Berger continued to pick up speed throughout his argument, joking, “My voice seems to be improving the more I speak,” to which Justice Veale replied, “It’s the same with all lawyers.”  Berger then delved deeply into several examples of case law in support of his arguments including considerable focus on the honour of the Crown.

After a short intermission Jeff Langlois, counsel for the Gwitch’in Tribal Council (GTC) who are interveners in this case, made a short set of remarks.  He started by stating that the GTC agreed in full with the statements made by Mr. Berger.  He then brought to the judge’s attention the broader issue of the impact Justice Veale’s decision will have on future land use planning exercises.

John Hunter then addressed the court on behalf of the Government of Yukon.  He asked for the case to be dismissed.  He then stated if the judge would not dismiss the case he should remit the plan back to the point in the process where Minister Rouble proposed his original modifications to allow the Government of Yukon to submit more detailed modifications. Failing that, Mr. Hunter asked the court to preserve the government’s right to reject the plan at the final stage of the process.  Throughout his statements he argued for less prescriptive restrictions from the court in relation to the process.  Mr. Hunter often stressed that the issue at the heart of this case is that of balance between development and protection.  Justice Veale heavily questioned Mr. Hunter throughout his comments, often eliciting softening of statements or conceding of points from Mr. Hunter.

Mr. Berger then issued a reply.  He stated that the Yukon Government’s suggestions would run the process into the ground.  He explained that the issue of balance had been addressed by the Commission in their work. He also said that the government had chosen not to pursue the issue, stating, “the government can’t say ‘we didn’t feel strongly about it then but now we do’…they can’t send it back to the Commission as they no longer exist, who would they be sending it back to?  The whole thing becomes a dog’s breakfast…it’s inoperable.  The government cannot simply have a do-over…we live by the rule of law and there is no precedent for such a thing.”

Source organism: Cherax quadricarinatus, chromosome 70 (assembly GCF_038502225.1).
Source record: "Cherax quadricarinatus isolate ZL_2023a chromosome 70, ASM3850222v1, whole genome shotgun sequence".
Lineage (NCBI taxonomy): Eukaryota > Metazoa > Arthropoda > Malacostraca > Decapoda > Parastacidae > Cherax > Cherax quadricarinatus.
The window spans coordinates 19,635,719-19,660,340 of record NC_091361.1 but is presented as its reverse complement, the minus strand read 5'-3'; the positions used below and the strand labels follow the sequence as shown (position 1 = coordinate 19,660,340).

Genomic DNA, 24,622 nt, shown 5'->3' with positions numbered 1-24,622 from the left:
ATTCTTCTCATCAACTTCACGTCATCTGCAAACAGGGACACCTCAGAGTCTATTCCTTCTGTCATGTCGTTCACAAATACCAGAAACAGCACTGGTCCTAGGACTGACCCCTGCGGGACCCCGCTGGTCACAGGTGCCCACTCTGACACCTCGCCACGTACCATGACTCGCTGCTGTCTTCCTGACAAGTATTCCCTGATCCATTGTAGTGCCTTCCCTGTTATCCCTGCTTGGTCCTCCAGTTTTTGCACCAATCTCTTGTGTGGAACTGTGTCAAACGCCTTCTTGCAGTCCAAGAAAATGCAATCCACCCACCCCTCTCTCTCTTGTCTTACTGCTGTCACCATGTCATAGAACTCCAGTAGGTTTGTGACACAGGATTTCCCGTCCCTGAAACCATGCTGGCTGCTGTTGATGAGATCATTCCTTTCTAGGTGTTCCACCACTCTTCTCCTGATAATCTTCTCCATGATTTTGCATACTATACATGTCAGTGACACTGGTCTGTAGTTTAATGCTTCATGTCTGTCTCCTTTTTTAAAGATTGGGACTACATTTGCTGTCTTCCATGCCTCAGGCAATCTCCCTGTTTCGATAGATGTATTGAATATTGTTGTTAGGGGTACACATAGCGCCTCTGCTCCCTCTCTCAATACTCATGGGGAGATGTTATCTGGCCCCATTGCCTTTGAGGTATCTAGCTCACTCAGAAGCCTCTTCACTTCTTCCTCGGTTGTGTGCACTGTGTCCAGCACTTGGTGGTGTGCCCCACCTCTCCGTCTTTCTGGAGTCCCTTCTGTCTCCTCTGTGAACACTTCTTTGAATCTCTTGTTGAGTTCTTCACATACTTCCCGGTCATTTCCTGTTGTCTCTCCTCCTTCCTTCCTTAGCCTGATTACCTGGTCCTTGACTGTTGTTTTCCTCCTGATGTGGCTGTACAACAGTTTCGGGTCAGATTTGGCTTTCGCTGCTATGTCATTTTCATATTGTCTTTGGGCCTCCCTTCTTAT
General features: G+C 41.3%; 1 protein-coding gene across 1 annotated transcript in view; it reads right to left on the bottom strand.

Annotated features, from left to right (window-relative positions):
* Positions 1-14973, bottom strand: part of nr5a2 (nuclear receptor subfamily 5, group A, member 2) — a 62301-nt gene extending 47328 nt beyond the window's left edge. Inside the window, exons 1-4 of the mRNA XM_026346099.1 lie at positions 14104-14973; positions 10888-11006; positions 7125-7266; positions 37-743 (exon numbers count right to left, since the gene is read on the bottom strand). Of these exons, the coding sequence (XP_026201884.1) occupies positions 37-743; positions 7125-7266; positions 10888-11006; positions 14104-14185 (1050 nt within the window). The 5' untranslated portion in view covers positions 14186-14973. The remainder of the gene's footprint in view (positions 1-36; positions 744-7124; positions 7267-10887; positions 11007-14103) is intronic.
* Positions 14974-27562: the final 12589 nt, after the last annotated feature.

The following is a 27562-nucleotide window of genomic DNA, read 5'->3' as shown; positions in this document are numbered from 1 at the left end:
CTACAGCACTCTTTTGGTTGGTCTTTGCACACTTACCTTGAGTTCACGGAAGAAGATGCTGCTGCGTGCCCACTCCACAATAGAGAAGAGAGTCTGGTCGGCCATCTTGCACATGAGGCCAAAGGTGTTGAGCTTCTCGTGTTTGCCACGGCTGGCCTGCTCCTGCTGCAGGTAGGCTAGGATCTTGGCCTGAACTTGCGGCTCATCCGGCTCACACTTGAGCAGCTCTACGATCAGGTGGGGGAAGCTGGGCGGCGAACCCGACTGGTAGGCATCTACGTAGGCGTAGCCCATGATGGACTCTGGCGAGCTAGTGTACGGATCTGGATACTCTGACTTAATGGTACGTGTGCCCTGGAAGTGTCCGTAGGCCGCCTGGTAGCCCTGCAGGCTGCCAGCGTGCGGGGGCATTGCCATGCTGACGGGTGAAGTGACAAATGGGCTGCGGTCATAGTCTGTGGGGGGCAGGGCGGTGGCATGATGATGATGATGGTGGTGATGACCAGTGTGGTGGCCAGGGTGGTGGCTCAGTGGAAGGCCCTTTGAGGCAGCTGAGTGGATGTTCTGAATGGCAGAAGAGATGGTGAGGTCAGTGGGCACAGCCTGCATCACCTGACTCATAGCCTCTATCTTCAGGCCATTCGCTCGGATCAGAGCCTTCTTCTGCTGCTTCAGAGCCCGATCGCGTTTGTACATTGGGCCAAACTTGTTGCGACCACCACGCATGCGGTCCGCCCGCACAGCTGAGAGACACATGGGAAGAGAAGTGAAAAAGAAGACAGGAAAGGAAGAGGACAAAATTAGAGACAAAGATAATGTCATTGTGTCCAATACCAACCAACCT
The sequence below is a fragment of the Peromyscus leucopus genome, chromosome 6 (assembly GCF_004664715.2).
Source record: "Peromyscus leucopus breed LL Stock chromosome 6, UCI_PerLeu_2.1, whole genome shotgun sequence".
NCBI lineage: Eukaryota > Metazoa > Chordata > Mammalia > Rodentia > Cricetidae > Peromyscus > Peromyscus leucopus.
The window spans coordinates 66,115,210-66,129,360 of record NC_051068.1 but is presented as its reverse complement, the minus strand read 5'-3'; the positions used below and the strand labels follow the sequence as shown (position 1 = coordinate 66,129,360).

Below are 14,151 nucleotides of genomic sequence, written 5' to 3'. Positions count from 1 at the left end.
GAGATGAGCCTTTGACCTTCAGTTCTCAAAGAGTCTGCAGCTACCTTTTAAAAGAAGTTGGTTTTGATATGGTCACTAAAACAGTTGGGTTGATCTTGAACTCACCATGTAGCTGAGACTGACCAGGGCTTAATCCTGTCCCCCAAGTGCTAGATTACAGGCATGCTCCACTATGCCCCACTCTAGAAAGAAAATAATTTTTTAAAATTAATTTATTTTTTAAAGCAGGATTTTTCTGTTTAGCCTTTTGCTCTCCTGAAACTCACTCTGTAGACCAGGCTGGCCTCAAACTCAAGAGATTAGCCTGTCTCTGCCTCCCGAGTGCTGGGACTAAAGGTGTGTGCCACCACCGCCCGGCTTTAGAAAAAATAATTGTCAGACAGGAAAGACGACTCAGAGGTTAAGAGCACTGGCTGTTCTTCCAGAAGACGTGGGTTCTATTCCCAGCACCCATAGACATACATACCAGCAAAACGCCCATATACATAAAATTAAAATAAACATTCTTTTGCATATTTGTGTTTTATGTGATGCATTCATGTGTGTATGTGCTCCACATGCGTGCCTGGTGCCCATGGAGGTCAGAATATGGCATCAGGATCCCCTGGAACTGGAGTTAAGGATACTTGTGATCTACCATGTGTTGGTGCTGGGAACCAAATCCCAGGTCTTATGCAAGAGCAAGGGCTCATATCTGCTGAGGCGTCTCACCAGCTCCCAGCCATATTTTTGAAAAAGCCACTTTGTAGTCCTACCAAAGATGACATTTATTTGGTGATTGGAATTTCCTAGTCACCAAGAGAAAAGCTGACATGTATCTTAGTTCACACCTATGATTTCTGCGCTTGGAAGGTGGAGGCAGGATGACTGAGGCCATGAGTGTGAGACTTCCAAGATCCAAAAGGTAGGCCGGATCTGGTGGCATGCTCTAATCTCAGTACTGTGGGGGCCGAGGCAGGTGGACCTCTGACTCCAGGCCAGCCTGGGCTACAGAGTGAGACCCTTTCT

He then went on to state his disagreement with Mr. Hunter that the core issue of this case is one of balance between development and preservation; rather, at the core of this case is the issue of the honouring of constitutional agreements with First Nations.

That concluded today’s proceedings.  All of the parties will now await Justice Veale’s decision.



Don’t Forget Tomorrow’s Peel Court Case


Friday, October 24th, 10 am, Yukon Law Courts

The final day of the Peel court case will take place tomorrow.  Judge Veale has called the plaintiffs and defendants back to consider the proposed remedies of the case in further detail.  The public is encouraged to attend the sessions which begin at 10 am.  An overflow courtroom equipped with live-streaming capability will be provided by the courts in case public interest outstrips the capacity of the main courtroom.  If you are unable to attend in person you can follow live tweets of the proceedings @CPAWSYukon and #protectpeel.  A summary of the day’s events will appear on this blog after the proceedings have finished for the day.